Case study
 
 

Here a tutor highlights how a student's involvement with the College motivated not just her but also those who belonged to her local community group - the Well Christian Fellowship….

The student first started Information Technology classes in the community in late 1999, and later got members of her group to attend a range of courses at the College, including a beginners IT course as well as Deaf Awareness and Drug Awareness courses. These courses helped the group to develop skills in handling difficult situations in the community and to build their individual confidence levels. Two members successfully managed to gain part-time employment, one in a pharmacy and the other in a junior school. This was partly due to the skills and confidence that they had gained whilst studying at the College. The student and the rest of her group remained strongly motivated to study, and maintained contact with the College to find out how it might continue to assist them again.

 
   

6.9 Student needs are defined mainly (but not exclusively) in terms of learning needs. Participating in an educational activity is one of a number of ways through which students satisfy their learning needs. Students may, for example sample a range of short courses before establishing what it is that they want to learn. Their motivation to participate in formal educational provision thus reflects an interest in identifying and satisfying their learning needs. Their learning needs express their 'interests', 'desires', 'wants' or even 'demands' regarding education, and the College helps them make sense of all this through the guidance and support services that it provides.

Learner Comments
 
 

"This is the first course that we've been on that has offered us what we ourselves want rather than what others think what we want."

"It's the feeling that the tutors care about you that makes learning different here. You feel that you're an individual - not just an anonymous face in a class of other anonymous faces."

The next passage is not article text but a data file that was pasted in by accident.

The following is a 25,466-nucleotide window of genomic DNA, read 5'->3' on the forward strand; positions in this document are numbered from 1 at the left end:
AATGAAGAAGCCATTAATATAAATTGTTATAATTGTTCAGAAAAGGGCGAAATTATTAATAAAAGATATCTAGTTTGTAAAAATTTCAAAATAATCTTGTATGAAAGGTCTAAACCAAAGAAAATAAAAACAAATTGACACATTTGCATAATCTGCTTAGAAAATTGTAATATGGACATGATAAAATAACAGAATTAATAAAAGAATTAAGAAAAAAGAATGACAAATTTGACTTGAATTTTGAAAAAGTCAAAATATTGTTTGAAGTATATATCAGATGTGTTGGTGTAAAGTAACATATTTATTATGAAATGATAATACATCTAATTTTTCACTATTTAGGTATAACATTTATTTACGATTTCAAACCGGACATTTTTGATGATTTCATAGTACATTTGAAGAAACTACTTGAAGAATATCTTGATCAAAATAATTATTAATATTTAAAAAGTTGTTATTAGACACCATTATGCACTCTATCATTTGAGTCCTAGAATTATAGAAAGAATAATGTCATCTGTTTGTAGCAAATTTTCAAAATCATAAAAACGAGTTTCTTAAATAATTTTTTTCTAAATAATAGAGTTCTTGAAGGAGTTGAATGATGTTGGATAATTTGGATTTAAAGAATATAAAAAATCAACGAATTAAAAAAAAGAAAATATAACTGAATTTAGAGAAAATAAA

"Tutors don't put us down or make us feel inadequate. Even when we get things wrong, they don't blame us; instead, they help us to see what our mistakes are and how to correct them. This really helps us to understand the subject better and to move ahead."

"Tutors make a real effort to find out what difficulties students are experiencing."

"Tutors value everything that you produce, even when you know it is not good enough. You get the feeling that you are valued for what you are. This encourages you to study."

"You're never made to feel small. Whatever you do is always valued and appreciated."

"Tutors value our experiences. This makes us more inclined to talk in class."

"Tutors make time to give us extra help."

 
   

6.10 The College creates programmes of learning that are responsive to the learning needs of individuals and groups. This is reflected in how its tutorial and other staff members view and work with students. Thus:

  • Tutors accept students as they are and not as they should (ideally) be. They view students as having different starting or entry points into learning. They take the students' current needs, personal or intellectual, as being paramount.

  • Tutors are pro-active in eliciting student needs. They ask students what and how they want to learn. They discuss, elicit and negotiate the content and process of learning to the extent to which this can be done or is appropriate. They do this by 'going out' to meet individuals and groups in their communities, and they do this again in the classroom.

  • Tutors foster a sense of ownership amongst students for their intended programmes of learning.

  • Tutors value students for what they really are, irrespective of what they have achieved or not achieved academically. They value students as persons with experiences that are both unique to themselves and shared with others.

  • Tutors create a non-threatening learning environment so that students can feel safe to explore and confront their anxieties, difficulties and real or imagined barriers to learning.

 

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Page Created: 18 March, 2004  
Author(s): S.Essop -- Contact: J.Drury
Editor: Tom Osman